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Plenary Session takes on responsible AI and green urology

Will the surge of artificial intelligence (AI) and other technologies eventually cause the obsolescence of open surgery? Prof. Prokar Dasgupta (GB) addressed this during his state-of-the-art lecture “How do I see the urology theatre of 2030?” in the Plenary Session “The future of urology: From carbon footprint to artificial intelligence” chaired by Prof. Thomas Knoll (DE) and Prof. Arnulf Stenzl (DE).

Prof. Dasgupta foresees a continued rise of robotics in the urology operating room; improved clinical outcomes through image guidance; and reduced waste and better efficiency using responsible AI. He predicted, “At least the one thing we know for 2030 is this: robotic surgery for most cancers is cheaper than open surgery.”

As new tools come into the market, Prof. Dasgupta advised, “Use a standardised method of reporting, otherwise we won’t learn from our mistakes”. He then discussed the four stages of the IDEAL framework for surgical robotics: (1) Idea, (2a) Development and (2b) Exploration, (3) Assessment, and (4) Long-Term Monitoring.

Prof. Dasgupta predicted that the Internet of Skills (human skills can be delivered or acquired without physical boundaries) will humanise surgery. He mentioned the first telesurgery consensus conference held in February 2024 in Florida, U.S. which featured operating from a control room, which can be 3,000 km away, with no latency/jitter due to 5G technology. He added that operating remotely can also reduce carbon footprint.

“My views on AI are slightly different; it should be for everyone and not just for the privileged few. AI will have the greatest impact when everyone can access it and when it’s built with everyone’s benefit in mind,” stated Prof. Dasgupta.

He also underscored that open surgery is not dead. Prof. Dasgupta argued, “Some tasks can be automated such as suturing, but to do everything automatically, that’s just science fiction”. He cited the levels of autonomy from the Automation Classification used in Surgical Robotics then stated that there is no Level 4 (High Autonomy; robot makes medical decisions with direct human supervision) and Level 5 (Full autonomy; robot surgeon performs entire operation independently). “We have to do this responsibly. We need a Weizenbaum test. What is the effect of these machines on society, on you and me? Who is gaining and losing from this? These are the questions we need to ask.”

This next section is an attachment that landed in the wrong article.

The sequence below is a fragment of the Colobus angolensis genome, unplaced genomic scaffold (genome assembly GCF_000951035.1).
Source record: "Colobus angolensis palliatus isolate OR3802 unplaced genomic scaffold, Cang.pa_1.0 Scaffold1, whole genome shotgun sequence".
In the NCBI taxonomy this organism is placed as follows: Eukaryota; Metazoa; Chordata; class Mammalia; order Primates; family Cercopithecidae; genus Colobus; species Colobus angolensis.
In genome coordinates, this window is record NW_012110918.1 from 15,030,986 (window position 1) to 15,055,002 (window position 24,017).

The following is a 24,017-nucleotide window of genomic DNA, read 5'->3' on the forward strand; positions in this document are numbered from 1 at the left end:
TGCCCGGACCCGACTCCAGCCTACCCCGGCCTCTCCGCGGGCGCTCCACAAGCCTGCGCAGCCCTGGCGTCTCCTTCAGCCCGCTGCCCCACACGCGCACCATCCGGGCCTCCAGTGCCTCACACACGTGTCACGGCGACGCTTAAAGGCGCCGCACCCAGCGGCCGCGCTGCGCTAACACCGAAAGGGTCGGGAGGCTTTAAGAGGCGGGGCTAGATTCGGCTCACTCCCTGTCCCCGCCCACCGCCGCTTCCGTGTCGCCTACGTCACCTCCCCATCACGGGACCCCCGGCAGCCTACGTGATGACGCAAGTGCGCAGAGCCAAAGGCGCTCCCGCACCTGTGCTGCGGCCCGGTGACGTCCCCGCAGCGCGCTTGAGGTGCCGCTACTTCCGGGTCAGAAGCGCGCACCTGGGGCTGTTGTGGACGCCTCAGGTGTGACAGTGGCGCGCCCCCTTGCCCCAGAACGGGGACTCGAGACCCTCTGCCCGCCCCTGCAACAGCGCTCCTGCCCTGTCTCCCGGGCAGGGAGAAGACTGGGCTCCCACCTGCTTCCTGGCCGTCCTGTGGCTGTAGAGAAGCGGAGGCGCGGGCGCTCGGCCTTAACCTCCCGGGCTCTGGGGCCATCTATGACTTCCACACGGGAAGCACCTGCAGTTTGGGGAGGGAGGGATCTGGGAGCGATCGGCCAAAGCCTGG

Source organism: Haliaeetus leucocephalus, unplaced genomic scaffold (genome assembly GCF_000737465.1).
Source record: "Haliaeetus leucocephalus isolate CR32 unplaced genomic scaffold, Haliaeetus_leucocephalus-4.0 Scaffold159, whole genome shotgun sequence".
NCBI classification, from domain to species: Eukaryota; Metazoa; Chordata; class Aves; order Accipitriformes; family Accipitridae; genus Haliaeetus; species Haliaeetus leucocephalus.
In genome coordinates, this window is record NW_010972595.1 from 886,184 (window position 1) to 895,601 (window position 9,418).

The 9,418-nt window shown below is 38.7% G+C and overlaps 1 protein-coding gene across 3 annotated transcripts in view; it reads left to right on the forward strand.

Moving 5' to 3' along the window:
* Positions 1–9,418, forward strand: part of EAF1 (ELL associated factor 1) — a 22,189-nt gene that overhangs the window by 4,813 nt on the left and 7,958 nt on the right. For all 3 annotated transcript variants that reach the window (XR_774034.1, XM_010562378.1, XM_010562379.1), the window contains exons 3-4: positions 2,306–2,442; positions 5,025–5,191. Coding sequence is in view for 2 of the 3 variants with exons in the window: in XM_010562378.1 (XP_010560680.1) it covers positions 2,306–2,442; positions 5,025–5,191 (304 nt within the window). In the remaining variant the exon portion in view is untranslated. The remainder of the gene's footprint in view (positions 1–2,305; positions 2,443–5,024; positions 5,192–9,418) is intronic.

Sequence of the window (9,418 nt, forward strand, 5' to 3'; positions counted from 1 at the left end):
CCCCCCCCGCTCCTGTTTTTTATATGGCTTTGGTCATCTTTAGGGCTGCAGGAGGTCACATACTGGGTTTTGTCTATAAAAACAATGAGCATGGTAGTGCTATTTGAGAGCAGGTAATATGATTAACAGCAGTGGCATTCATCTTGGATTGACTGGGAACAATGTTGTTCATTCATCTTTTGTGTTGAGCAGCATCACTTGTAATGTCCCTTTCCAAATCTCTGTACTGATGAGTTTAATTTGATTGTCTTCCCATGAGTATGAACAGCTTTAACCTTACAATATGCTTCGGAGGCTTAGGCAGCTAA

Prof. Dasgupta urged the next generation to learn surgical data science which he predicts to be relevant by 2030.

A greener future in urology

As emerging technologies and methodologies impact current and future clinical practice, carbon footprint reduction and sustainability become end goals. The Plenary Session also focused on the best way to reduce carbon footprint in urology.  Experts Dr. Stacy Loeb (US) and Dr. Annemarie Leliveld-Kors (NL) offered the US and EU perspectives, respectively.

Dr. Loeb stated that telemedicine and virtual meetings offer significant environmental advantages. She shared that there are 48 studies covering 68,465,481 telemedicine consultations, which saved 691,825 tons of CO2. Dr. Loeb urged to consider the climate impact of meetings and a physical meeting must take place, she offered suggestions such minimising travel distance for attendees, partnering with eco-friendly hotels, electronic registration and materials, and climate-friendly food, to name a few.

She added that streamlining clinical pathways also reduces emissions, and counselling patients on plant-based diets can jointly improve urological and planetary health.

Providing the European perspective, Dr. Leliveld-Kors emphasised on raising awareness on green solutions and alternatives, the “10 R Strategies on circularity” (listed from high to low levels of circularity: refuse, reduce, redesign, re-use, repair, refurbish, remanufacture, re-purpose, recycle, and recover), collaboration, innovation, and education.

Specific to urology, Dr. Leliveld-Kors shared insights on single versus reusable cystoscopes and ureterenoscopes; non-sterile versus sterile gloves; and waste, carbon, and energy production in urological surgery, to name a few.

She mentioned hurdles that need to be to addressed such as inadequate facilities and education; medical device regulation; European-wide collaboration and interaction with other specialties; and ethical discussions about sustainable healthcare.

The discussion was moderated by Prof. Kari Tikkinen (FI).

(Re)view these and more presentations on the EAU24 Resource Centre.